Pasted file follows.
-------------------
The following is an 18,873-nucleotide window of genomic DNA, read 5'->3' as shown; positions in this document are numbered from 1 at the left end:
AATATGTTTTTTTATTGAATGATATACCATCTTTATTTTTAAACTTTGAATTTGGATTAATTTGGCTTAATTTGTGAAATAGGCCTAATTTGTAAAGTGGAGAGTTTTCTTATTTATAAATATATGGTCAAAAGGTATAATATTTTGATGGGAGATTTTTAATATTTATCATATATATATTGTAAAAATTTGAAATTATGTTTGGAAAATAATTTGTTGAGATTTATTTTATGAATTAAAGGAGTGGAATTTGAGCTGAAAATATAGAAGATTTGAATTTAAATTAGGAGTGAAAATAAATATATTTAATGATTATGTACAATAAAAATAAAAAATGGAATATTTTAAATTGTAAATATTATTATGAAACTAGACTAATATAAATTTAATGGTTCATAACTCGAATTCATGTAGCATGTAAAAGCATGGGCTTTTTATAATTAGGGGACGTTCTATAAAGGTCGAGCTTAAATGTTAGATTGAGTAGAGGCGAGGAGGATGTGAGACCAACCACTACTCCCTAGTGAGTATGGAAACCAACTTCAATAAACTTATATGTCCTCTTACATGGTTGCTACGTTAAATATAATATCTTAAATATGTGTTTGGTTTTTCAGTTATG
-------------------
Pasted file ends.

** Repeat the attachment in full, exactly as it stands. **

The following is an 18,873-nucleotide window of genomic DNA, read 5'->3' as shown; positions in this document are numbered from 1 at the left end:
AATATGTTTTTTTATTGAATGATATACCATCTTTATTTTTAAACTTTGAATTTGGATTAATTTGGCTTAATTTGTGAAATAGGCCTAATTTGTAAAGTGGAGAGTTTTCTTATTTATAAATATATGGTCAAAAGGTATAATATTTTGATGGGAGATTTTTAATATTTATCATATATATATTGTAAAAATTTGAAATTATGTTTGGAAAATAATTTGTTGAGATTTATTTTATGAATTAAAGGAGTGGAATTTGAGCTGAAAATATAGAAGATTTGAATTTAAATTAGGAGTGAAAATAAATATATTTAATGATTATGTACAATAAAAATAAAAAATGGAATATTTTAAATTGTAAATATTATTATGAAACTAGACTAATATAAATTTAATGGTTCATAACTCGAATTCATGTAGCATGTAAAAGCATGGGCTTTTTATAATTAGGGGACGTTCTATAAAGGTCGAGCTTAAATGTTAGATTGAGTAGAGGCGAGGAGGATGTGAGACCAACCACTACTCCCTAGTGAGTATGGAAACCAACTTCAATAAACTTATATGTCCTCTTACATGGTTGCTACGTTAAATATAATATCTTAAATATGTGTTTGGTTTTTCAGTTATG